Blog: How to Keep Your Poinsettia Plant Thriving

How to Keep Your Poinsettia Plant Thriving

Posted on January 4, 2018

If you have purchased poinsettias for your home or have received one as a gift, here are a few tips to keep them looking beautiful during the Christmas season and longer. 

 

Light: Place the plant in a bright spot where one can read easily in the middle of the day. Preferably, the plant will get 2-3 hours of light per day.

Temperature: Poinsettias do best at regular room temperature between 60◦ and 72◦ F.  Avoid placing them near heat sources such as fireplaces and registers.

Fertilizer: They do not require fertilizer while they are in bloom. If you wish to keep it growing after the holiday season, begin fertilizing with a houseplant fertilizer according to the directions.

Water: Poinsettias are grown in a very light soil to minimize the chance for overwatering. It is very important to keep the soil moist. Allow the surface of the soil to dry slightly, then water thoroughly. Punch holes in the bottom foil cover so that water can drain into a saucer. Be sure to drain the saucer or pot cover so the plant is not sitting in water. It is best to water the plant 2-3 times in a 5 minute period to be sure the soil absorbs the water rather than it running through. Check on the state of your poinsettia's soil daily.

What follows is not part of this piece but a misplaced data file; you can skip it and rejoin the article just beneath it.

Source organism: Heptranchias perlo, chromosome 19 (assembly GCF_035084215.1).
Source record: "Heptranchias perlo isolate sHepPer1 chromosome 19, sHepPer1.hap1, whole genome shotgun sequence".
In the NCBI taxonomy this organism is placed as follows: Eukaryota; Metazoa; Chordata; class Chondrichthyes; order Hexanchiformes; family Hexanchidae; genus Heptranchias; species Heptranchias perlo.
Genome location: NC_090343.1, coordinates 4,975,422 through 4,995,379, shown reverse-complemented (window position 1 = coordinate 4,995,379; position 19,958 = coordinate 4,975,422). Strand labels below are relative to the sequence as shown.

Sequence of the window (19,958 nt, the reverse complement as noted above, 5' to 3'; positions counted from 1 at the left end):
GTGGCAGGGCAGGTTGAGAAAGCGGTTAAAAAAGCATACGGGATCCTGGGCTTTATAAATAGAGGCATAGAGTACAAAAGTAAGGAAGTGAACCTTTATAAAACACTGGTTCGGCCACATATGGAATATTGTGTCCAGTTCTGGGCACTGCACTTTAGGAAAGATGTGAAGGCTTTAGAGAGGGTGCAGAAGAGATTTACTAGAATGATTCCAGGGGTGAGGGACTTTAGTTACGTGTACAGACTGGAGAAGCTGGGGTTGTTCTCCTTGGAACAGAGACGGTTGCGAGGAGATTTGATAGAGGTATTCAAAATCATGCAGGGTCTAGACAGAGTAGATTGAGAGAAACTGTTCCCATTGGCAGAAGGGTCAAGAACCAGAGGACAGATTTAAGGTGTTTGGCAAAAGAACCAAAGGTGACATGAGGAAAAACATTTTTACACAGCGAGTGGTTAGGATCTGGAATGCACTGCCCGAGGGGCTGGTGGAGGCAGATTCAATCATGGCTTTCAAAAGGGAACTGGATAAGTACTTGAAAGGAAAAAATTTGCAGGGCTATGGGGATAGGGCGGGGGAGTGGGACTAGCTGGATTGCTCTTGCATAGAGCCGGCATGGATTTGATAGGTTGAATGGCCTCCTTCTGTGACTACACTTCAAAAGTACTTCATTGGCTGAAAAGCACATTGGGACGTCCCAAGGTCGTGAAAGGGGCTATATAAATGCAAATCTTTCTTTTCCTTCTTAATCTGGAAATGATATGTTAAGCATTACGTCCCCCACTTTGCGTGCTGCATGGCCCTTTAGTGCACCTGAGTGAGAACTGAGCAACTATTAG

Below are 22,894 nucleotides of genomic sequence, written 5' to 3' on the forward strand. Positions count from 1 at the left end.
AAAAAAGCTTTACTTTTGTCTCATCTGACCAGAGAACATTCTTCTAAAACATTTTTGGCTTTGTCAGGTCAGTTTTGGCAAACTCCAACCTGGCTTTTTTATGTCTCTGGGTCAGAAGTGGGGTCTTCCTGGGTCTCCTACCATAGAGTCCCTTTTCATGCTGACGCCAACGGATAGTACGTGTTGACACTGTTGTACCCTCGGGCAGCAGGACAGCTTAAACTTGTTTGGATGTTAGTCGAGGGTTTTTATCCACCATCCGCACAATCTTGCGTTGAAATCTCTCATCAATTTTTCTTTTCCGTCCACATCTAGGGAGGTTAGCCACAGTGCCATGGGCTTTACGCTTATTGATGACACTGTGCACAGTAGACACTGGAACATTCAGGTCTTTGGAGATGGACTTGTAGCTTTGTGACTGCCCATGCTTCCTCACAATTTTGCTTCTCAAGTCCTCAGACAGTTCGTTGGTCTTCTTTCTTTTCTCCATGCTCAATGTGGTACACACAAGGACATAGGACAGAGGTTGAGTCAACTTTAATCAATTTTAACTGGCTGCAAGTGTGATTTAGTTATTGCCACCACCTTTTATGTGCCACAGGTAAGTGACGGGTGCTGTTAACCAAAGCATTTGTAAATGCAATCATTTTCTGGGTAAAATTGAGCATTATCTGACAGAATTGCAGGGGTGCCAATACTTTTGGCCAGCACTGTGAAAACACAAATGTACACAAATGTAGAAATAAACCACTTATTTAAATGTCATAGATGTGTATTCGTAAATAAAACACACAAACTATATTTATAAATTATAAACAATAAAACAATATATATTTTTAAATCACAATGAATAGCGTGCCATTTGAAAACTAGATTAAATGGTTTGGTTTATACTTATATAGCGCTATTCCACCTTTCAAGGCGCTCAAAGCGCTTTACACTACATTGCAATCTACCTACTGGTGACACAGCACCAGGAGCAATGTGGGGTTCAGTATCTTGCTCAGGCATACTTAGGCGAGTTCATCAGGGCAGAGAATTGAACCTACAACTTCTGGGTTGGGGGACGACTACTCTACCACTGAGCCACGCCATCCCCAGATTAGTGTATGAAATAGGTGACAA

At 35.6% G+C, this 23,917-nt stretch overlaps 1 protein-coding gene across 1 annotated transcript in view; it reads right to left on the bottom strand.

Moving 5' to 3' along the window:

If you follow these tips, your poinsettia should look wonderful for a very long time.

Poinsettia plants are not poisonous to people and pets despite popular speculation. A study conducted by The Ohio State University concluded that rats, “when given extraordinarily high doses of various portions of the poinsettias, show no mortality, no symptoms of toxicity, nor any changes in dietary intake or general behavior pattern."

'Symptoms are self-limiting and generally don’t require medical treatment, according to the Pet Poison Helpline. The site goes on to note that there are far more worrisome holiday plants, such as bouquets containing lilies, holly or mistletoe, which can cause kidney failure or other potentially fatal reactions.'